The 1976 tournament was the most exciting of the first generation of the competition, with four outstanding teams: Czechoslovakia, Holland, West Germany and Yugoslavia.
In the group stage, Czechoslovakia lost 3-0 to England at Wembley but won a fog-delayed return in Bratislava 2-1 to finish a point ahead.
Yugoslavia, Spain, USSR, Belgium and West Germany also progressed to the quarter-final stage, while Wales were the surprise winners of their group, finishing ahead of Hungary and Austria.
The only other upset in the qualifiers was in Group 5, where Holland squeezed through on goal difference ahead of Italy and Poland.
In the two-leg quarter-finals, Czechoslovakia defeated the fancied USSR, while Holland, inspired by Johan Cruyff and Johan Neeskens, saw off neighbours Belgium. West Germany got the better of Spain, while Yugoslavia won a bad-tempered tie with Wales to claim a semi-final place – and also earn the hosting rights.
Czechoslovakia set the tone for the finals with a thrilling 3-1 win over Holland in extra time, with English referee Clive Thomas sending off Neeskens and Wim Van Hanegem.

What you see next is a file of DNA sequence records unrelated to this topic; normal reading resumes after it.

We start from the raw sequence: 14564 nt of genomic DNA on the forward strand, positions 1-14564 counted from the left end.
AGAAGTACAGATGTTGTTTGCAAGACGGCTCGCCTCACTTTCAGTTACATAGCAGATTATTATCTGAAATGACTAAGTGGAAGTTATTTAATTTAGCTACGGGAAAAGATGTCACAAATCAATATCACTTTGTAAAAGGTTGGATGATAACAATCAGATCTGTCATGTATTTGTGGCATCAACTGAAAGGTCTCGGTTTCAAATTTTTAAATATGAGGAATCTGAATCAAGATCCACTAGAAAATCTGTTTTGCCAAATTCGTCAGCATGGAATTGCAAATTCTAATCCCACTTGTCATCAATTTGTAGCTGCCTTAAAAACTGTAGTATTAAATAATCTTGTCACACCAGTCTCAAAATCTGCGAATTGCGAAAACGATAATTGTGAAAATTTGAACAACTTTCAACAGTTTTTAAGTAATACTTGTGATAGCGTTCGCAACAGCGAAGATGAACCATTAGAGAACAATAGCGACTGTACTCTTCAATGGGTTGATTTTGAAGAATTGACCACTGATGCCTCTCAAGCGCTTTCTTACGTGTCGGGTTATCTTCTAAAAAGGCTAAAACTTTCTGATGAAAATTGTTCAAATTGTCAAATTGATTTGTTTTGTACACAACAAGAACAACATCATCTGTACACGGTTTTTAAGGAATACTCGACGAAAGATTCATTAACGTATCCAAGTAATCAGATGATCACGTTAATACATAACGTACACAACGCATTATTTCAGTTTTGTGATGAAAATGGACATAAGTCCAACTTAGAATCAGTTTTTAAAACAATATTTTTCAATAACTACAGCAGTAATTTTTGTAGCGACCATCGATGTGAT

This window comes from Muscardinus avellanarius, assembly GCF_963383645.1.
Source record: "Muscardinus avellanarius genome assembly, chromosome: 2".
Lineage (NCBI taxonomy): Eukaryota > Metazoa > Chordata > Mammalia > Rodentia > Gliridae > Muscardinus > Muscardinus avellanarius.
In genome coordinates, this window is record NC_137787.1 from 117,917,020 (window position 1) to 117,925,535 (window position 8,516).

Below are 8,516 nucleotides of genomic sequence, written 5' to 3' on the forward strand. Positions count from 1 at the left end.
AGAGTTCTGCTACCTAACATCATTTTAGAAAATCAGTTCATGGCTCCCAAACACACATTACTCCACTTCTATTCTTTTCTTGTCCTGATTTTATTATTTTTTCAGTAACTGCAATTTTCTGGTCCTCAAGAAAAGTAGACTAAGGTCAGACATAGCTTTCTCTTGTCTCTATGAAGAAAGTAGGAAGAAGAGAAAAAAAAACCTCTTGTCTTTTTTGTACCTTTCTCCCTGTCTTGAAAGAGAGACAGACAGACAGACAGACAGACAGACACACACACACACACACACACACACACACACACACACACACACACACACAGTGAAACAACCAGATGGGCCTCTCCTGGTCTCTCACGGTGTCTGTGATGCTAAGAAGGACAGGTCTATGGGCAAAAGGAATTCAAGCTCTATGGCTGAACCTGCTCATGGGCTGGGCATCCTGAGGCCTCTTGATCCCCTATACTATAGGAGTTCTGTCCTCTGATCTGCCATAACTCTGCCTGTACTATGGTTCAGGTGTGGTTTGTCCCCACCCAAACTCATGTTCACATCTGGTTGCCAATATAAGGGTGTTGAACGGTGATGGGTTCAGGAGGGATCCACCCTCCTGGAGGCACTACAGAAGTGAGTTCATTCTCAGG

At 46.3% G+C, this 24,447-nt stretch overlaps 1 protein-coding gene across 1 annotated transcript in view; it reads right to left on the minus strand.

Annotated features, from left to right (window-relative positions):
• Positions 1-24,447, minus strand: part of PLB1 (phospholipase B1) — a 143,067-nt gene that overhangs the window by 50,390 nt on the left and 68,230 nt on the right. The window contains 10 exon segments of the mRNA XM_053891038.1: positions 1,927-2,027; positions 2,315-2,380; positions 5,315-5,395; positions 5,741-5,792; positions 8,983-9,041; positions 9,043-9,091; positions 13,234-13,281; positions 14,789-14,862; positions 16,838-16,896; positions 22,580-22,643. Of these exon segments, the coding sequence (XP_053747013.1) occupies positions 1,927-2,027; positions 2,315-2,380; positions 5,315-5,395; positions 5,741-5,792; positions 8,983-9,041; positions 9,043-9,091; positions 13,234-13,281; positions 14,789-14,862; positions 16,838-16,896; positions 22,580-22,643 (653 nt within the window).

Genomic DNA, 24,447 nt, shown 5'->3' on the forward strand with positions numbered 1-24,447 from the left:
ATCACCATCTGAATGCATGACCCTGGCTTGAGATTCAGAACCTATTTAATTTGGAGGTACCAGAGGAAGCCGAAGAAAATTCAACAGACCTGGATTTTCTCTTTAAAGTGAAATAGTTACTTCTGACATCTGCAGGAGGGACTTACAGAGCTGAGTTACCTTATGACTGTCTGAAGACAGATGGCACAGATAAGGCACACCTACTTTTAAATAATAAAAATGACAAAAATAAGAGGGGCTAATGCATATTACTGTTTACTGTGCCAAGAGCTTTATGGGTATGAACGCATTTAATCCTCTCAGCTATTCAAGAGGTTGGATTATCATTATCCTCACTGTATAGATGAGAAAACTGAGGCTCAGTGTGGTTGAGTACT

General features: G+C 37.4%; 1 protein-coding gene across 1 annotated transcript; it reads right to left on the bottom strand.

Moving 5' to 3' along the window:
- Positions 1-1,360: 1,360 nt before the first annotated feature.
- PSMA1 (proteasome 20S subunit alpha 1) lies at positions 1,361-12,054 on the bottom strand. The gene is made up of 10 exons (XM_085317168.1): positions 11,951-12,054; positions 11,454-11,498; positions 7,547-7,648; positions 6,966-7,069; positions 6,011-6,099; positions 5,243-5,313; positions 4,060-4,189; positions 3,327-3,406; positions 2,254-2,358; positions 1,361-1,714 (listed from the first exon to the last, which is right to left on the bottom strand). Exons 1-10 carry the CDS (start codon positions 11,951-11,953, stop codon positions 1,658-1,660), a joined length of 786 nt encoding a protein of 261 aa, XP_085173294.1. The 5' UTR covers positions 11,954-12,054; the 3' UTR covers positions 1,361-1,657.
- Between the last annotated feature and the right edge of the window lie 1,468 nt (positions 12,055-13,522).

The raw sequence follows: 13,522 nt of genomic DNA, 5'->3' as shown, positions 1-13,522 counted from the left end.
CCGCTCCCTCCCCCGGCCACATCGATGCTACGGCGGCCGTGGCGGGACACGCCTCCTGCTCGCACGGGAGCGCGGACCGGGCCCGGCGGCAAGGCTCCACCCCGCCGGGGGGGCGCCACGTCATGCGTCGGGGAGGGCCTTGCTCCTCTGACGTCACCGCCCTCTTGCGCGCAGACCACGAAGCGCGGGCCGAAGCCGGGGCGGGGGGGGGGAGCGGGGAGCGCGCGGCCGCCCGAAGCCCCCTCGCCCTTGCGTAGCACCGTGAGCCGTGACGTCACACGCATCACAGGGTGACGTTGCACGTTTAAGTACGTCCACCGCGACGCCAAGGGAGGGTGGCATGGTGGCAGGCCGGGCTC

In the other semi, West Germany needed extra time to beat Yugoslavia as they recovered from 2-0 down to win 4-3, with new German hero Dieter Muller scoring a hat-trick.
In the Final, the Czechs led 2-1 with one minute remaining when Bernd Holzenbein equalised to send the match into extra time. With the scores still level after 120 minutes, penalties followed and Antonin Panenka scored the winner with an outrageous spot-kick.
After their loss to England early in the qualifying campaign, this was the new European champions’ 21st game without defeat.
Bonhof’s medal haul
West Germany midfielder Rainer Bonhof is the only player with three European championship medals, and the only player to have won the trophy twice. But although he was part of the squad that triumphed in 1972 and 1980, his only Final appearance was when his side lost in 1976.
The winning spot-kick
Antonin Panenka became famous for his cheeky, chipped spot kick over the diving goalkeeper that won the 1976 tournament, but at the time the Czechoslovakia midfielder and his team-mates were unaware that penalties had to be taken. At the end of 120 minutes they headed back to the dressing room in the belief that a replay would be necessary.
Uli Hoeness missed the decisive penalty for West Germany in the Final. It was to be his last-ever international.
June 20 – Belgrade
Czechoslovakia 2 (Svehlik 8, Dobias 25) West Germany 2 (Muller 28, Holzenbein 89)
aet. Ref: Gonella (Ita)
5-3 on penalties:
Masny 1-0, Bonhof 1-1; Nehoda 2-1, Flohe 2-2; Ondrus 3-2, Bongartz 3-3; Jurkemik 4-3, Hoeness 4-3 (missed); Panenka 5-3